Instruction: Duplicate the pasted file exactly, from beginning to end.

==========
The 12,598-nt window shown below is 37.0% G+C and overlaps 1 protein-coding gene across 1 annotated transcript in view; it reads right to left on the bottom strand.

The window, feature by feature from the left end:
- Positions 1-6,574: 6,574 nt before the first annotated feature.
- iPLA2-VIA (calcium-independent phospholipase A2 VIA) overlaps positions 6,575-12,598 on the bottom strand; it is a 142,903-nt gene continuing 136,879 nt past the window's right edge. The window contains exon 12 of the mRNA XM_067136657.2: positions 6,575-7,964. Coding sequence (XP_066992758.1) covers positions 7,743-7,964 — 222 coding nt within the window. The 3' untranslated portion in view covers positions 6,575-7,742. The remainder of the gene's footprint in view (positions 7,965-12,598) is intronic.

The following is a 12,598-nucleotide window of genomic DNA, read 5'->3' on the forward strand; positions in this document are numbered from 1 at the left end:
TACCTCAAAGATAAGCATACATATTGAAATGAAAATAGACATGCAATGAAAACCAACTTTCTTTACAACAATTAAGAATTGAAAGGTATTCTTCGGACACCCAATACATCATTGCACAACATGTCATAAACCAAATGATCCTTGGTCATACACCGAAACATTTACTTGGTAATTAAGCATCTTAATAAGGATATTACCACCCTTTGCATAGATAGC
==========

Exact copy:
The 12,598-nt window shown below is 37.0% G+C and overlaps 1 protein-coding gene across 1 annotated transcript in view; it reads right to left on the bottom strand.

The window, feature by feature from the left end:
- Positions 1-6,574: 6,574 nt before the first annotated feature.
- iPLA2-VIA (calcium-independent phospholipase A2 VIA) overlaps positions 6,575-12,598 on the bottom strand; it is a 142,903-nt gene continuing 136,879 nt past the window's right edge. The window contains exon 12 of the mRNA XM_067136657.2: positions 6,575-7,964. Coding sequence (XP_066992758.1) covers positions 7,743-7,964 — 222 coding nt within the window. The 3' untranslated portion in view covers positions 6,575-7,742. The remainder of the gene's footprint in view (positions 7,965-12,598) is intronic.

The following is a 12,598-nucleotide window of genomic DNA, read 5'->3' on the forward strand; positions in this document are numbered from 1 at the left end:
TACCTCAAAGATAAGCATACATATTGAAATGAAAATAGACATGCAATGAAAACCAACTTTCTTTACAACAATTAAGAATTGAAAGGTATTCTTCGGACACCCAATACATCATTGCACAACATGTCATAAACCAAATGATCCTTGGTCATACACCGAAACATTTACTTGGTAATTAAGCATCTTAATAAGGATATTACCACCCTTTGCATAGATAGC